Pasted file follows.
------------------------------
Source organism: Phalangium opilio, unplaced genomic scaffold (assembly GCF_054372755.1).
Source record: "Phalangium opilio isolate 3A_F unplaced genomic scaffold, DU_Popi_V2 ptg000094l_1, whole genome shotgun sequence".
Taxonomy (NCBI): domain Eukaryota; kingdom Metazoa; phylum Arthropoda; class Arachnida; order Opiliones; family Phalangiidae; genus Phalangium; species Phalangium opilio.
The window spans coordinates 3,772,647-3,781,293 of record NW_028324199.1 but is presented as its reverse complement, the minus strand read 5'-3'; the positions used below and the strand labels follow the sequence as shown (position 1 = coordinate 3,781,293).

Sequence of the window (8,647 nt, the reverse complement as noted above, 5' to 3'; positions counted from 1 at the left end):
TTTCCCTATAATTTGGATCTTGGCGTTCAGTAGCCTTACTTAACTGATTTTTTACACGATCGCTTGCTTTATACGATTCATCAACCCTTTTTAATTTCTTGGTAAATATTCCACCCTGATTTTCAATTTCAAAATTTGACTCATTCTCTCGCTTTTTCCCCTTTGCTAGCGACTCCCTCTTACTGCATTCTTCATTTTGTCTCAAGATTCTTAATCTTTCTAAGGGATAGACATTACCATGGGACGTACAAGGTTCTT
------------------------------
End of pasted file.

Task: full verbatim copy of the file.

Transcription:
Source organism: Phalangium opilio, unplaced genomic scaffold (assembly GCF_054372755.1).
Source record: "Phalangium opilio isolate 3A_F unplaced genomic scaffold, DU_Popi_V2 ptg000094l_1, whole genome shotgun sequence".
Taxonomy (NCBI): domain Eukaryota; kingdom Metazoa; phylum Arthropoda; class Arachnida; order Opiliones; family Phalangiidae; genus Phalangium; species Phalangium opilio.
The window spans coordinates 3,772,647-3,781,293 of record NW_028324199.1 but is presented as its reverse complement, the minus strand read 5'-3'; the positions used below and the strand labels follow the sequence as shown (position 1 = coordinate 3,781,293).

Sequence of the window (8,647 nt, the reverse complement as noted above, 5' to 3'; positions counted from 1 at the left end):
TTTCCCTATAATTTGGATCTTGGCGTTCAGTAGCCTTACTTAACTGATTTTTTACACGATCGCTTGCTTTATACGATTCATCAACCCTTTTTAATTTCTTGGTAAATATTCCACCCTGATTTTCAATTTCAAAATTTGACTCATTCTCTCGCTTTTTCCCCTTTGCTAGCGACTCCCTCTTACTGCATTCTTCATTTTGTCTCAAGATTCTTAATCTTTCTAAGGGATAGACATTACCATGGGACGTACAAGGTTCTT